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In September, 1928, only about 50,000 persons lived in South Florida. The land and real estate boom was already beginning to fade, although many subdivisions and new communities were still being built. The devastating Great Miami Hurricane of September, 1926, had already sounded a loud alarm to the new residents about the vulnerability of their new homes to tropical cyclones. However, most of the damage from that storm was in Dade and Broward counties. Even so, a bellwether of what was to come occurred with the Great Miami Hurricane of 1926 as flood waters from Lake Okeechobee were swept by that storm into Moore Haven, the county seat of Glades County, killing over 100 people.
The City of Palm Beach, founded only 34 years earlier by Henry Flagler, was incorporated in 1911 and had become a playground for the rich and famous, while West Palm Beach grew up on the opposite side of Lake Worth as a place where the support staff lived. The Atlantic breezes were balmy and the climate was warm. On the opposite side of the county, a quite different situation was emerging. The rich, black muck soil near Lake Okeechobee was already being utilized for its tremendous agricultural productivity. The newly incorporated town of Belle Glade was growing steadily, fueled by the rapidly expanding agriculture in fields nearby. A rural, agrarian society, dependent on migrant labor, was plowing and harvesting along the shores of the lake behind a hastily built muck levee.
Only two years after the Great Miami Hurricane, what would become the second category 4 (Saffir-Simpson scale) hurricane to strike South Florida in as many years formed off the coast of Africa in early September. It churned across the Atlantic, and devastated the island of Guadeloupe on September 12, moved through the Virgin Islands, and struck a direct hit on Puerto Rico on the 13th, El Día de San Felipe. More than 300 persons were killed by this storm in Puerto Rico, and it is known as the San Felipe II Hurricane because of the day on which it struck. To some extent, the devastation in Puerto Rico provided some warning to residents of Florida’s east coast. It moved through the Bahama Islands on September 14-15, and on Sunday evening around 615 PM, September 16, the hurricane made landfall in the United States in Palm Beach County between Jupiter and Boca Raton.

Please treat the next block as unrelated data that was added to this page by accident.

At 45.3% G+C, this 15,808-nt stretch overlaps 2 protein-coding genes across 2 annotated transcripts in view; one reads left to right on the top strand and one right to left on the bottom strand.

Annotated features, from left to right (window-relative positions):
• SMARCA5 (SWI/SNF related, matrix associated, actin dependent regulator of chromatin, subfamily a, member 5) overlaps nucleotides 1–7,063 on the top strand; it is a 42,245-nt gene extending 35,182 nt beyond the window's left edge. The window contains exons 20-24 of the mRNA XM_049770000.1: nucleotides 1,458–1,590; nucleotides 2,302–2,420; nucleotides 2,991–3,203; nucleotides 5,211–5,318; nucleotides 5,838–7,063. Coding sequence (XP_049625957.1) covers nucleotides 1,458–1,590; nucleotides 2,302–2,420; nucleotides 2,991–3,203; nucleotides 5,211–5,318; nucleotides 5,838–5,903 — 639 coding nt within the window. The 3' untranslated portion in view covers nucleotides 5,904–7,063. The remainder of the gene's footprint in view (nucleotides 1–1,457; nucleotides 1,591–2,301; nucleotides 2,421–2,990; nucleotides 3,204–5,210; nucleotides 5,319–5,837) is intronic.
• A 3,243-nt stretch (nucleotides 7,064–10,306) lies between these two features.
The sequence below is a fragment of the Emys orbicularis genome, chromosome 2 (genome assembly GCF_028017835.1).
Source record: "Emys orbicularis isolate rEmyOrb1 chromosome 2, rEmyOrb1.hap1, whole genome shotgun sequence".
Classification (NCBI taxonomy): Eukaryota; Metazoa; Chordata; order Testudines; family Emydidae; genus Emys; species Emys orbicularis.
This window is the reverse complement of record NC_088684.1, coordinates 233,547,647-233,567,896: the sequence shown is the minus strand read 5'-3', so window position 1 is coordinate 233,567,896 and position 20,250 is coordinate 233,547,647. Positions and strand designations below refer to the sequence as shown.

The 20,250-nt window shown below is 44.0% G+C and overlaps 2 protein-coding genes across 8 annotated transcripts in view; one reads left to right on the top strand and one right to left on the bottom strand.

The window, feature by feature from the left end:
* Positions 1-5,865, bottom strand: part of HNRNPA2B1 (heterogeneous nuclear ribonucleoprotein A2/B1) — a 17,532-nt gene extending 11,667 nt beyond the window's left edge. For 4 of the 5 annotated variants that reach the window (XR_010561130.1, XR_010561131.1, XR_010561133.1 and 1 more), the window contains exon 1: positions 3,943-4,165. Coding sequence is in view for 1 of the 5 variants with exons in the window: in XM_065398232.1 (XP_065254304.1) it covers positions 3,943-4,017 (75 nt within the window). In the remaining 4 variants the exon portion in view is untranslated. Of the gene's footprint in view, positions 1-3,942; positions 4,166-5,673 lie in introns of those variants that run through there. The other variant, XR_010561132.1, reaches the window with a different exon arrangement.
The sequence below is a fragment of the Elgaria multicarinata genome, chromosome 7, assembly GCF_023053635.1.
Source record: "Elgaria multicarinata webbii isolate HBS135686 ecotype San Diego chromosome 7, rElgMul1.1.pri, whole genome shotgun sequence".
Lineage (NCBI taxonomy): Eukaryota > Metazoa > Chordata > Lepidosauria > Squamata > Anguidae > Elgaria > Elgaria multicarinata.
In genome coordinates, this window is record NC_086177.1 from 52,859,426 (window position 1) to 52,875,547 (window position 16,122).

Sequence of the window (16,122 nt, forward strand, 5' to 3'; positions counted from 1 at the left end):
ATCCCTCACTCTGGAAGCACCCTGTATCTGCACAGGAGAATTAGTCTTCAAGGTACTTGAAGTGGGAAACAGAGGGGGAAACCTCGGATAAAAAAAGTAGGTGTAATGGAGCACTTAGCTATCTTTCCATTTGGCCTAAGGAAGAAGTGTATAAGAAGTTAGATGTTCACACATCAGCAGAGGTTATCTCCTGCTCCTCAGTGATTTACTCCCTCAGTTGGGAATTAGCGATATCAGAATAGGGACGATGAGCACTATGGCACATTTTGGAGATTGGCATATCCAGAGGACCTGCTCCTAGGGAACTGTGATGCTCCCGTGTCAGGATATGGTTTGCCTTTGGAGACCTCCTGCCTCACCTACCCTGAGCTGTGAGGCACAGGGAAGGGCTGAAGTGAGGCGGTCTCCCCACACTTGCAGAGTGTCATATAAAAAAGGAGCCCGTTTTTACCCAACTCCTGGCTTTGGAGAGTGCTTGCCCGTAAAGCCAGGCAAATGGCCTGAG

Approximate location of the landfall
Of the Great Okeechobee/San Felipe
Hurricane of September, 1928.
Damage in coastal Palm Beach County was severe especially in the Jupiter area where the eye wall of the hurricane persisted longer than at any other location because of where the storm crossed the coast. A storm surge around 10 feet with waves likely as high as 20 feet crashed into the barrier islands including Palm Beach. Pictures (source is Palm Beach Hurricane 92 Views, American Autochrome Company, Chicago, IL, 1928) of the damages along the Palm Beach County coast from Boca Raton to Jupiter are below (click the thumbnails for a larger view):
West Palm Beach
However, the greatest loss of life was around Lake Okeechobee. As the category 4 hurricane moved inland, the strong winds piled the water up at the south end of the lake, ultimately topping the levee and rushing out onto the fertile land. Thousands of people, mostly non-white migrant farm workers, drowned as water several feet deep spread over an area approximately 6 miles deep and 75 miles long around the south end of the lake.
Approximate location of the eye of the 1928 hurricane
As it swept water out of Lake Okeechobee and over
the towns of Belle Glade, Chosen, Pahokee, South Bay,
and Bean City. More than 2,500 people drowned.
Click the movie logo above to run or ftp a QuickTime movie loop (mov file) of computer simulated Lake Okeechobee water swept by the 1928 Okeechobee Hurricane coming out and over the 4-5 foot levee (at the time). Today’s Hoover Dike is nearly 30 feet high but needs some repair. Loop is courtesy of Brian Jarvinen and the Technical Support Branch SLOSH model unit of the Tropical Prediction Center. Please take note: playing this move loop requires Quick Time Player from Apple Computer Corp or another suitable player. The movie file is VERY large... 33.4 Megabytes in size, and depending on your connection speed and time of day, could require quite a length of time to download.
Lake Okeechobee Region
A book called Okeechobee Hurricane by Lawrence E. Will (who experienced the storm first hand) contains some of the best narrative of what living through the hurricane was like near Lake Okeechobee. The following description is from his book:
The period of the lull here had apparently been between 8:30 and 9:30 that night. The exact time of the breaking of the dike is difficult to determine. There were several breaks and they may have occurred at slightly different times. Although it took an appreciable time for the flood to arrive in Belle Glade, those in the hotel said that when it did arrive, it rose on the steps at the rate of an inch a minute. The highest crest, which was during the maximum velocity of the wind during the second phase of the storm, was, according to my recollection, at 10:20 PM. This crest was a rolling swell of short duration, after which the water fell about a foot and remained nearly constant for twenty minutes. This mark in Belle Glade was about seven feet above the ground, nearer the lake it was a great deal higher, for example, in Stein’s house at Chosen, 11 feet 3 inches, and on Torry (Island) 11 feet, 8 inches, and similar heights in South Bay. As the flood advanced, it necessarily fanned out, becoming shallower. At the (University of Florida) Experiment Station its maximum depth was three feet, and that, strangely enough, according to foreman Tedder, was after daylight.
Map of Lake Okeechobee (from Gross, 1995)
Showing approximate areas of the flood.